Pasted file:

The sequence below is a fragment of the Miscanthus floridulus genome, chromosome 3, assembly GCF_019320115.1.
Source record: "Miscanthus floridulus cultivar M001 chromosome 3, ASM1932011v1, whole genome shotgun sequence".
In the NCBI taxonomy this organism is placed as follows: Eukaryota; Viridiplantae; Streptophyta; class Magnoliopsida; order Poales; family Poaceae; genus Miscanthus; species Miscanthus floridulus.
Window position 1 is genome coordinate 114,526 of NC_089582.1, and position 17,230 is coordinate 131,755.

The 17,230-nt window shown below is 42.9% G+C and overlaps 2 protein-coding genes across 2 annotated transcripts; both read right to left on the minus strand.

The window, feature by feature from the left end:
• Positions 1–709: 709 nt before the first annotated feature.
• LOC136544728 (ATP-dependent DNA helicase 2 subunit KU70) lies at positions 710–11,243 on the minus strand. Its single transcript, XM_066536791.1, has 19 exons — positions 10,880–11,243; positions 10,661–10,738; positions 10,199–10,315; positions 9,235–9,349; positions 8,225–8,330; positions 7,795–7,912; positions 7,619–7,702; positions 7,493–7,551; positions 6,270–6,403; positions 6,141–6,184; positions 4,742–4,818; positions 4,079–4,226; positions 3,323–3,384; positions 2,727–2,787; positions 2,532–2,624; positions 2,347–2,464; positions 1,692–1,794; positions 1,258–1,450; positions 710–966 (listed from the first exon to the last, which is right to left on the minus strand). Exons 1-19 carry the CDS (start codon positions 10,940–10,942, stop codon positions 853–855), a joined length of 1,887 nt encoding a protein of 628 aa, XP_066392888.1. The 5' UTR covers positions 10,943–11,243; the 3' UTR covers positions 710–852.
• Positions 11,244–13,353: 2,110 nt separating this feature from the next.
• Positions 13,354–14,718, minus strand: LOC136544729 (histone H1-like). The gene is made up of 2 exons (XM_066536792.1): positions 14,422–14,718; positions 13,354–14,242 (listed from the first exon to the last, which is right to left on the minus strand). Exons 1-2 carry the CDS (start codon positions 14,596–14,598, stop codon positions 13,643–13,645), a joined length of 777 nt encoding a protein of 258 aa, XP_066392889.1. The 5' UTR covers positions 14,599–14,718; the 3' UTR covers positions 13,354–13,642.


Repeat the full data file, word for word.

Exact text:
The sequence below is a fragment of the Miscanthus floridulus genome, chromosome 3, assembly GCF_019320115.1.
Source record: "Miscanthus floridulus cultivar M001 chromosome 3, ASM1932011v1, whole genome shotgun sequence".
In the NCBI taxonomy this organism is placed as follows: Eukaryota; Viridiplantae; Streptophyta; class Magnoliopsida; order Poales; family Poaceae; genus Miscanthus; species Miscanthus floridulus.
Window position 1 is genome coordinate 114,526 of NC_089582.1, and position 17,230 is coordinate 131,755.

The 17,230-nt window shown below is 42.9% G+C and overlaps 2 protein-coding genes across 2 annotated transcripts; both read right to left on the minus strand.

The window, feature by feature from the left end:
• Positions 1–709: 709 nt before the first annotated feature.
• LOC136544728 (ATP-dependent DNA helicase 2 subunit KU70) lies at positions 710–11,243 on the minus strand. Its single transcript, XM_066536791.1, has 19 exons — positions 10,880–11,243; positions 10,661–10,738; positions 10,199–10,315; positions 9,235–9,349; positions 8,225–8,330; positions 7,795–7,912; positions 7,619–7,702; positions 7,493–7,551; positions 6,270–6,403; positions 6,141–6,184; positions 4,742–4,818; positions 4,079–4,226; positions 3,323–3,384; positions 2,727–2,787; positions 2,532–2,624; positions 2,347–2,464; positions 1,692–1,794; positions 1,258–1,450; positions 710–966 (listed from the first exon to the last, which is right to left on the minus strand). Exons 1-19 carry the CDS (start codon positions 10,940–10,942, stop codon positions 853–855), a joined length of 1,887 nt encoding a protein of 628 aa, XP_066392888.1. The 5' UTR covers positions 10,943–11,243; the 3' UTR covers positions 710–852.
• Positions 11,244–13,353: 2,110 nt separating this feature from the next.
• Positions 13,354–14,718, minus strand: LOC136544729 (histone H1-like). The gene is made up of 2 exons (XM_066536792.1): positions 14,422–14,718; positions 13,354–14,242 (listed from the first exon to the last, which is right to left on the minus strand). Exons 1-2 carry the CDS (start codon positions 14,596–14,598, stop codon positions 13,643–13,645), a joined length of 777 nt encoding a protein of 258 aa, XP_066392889.1. The 5' UTR covers positions 14,599–14,718; the 3' UTR covers positions 13,354–13,642.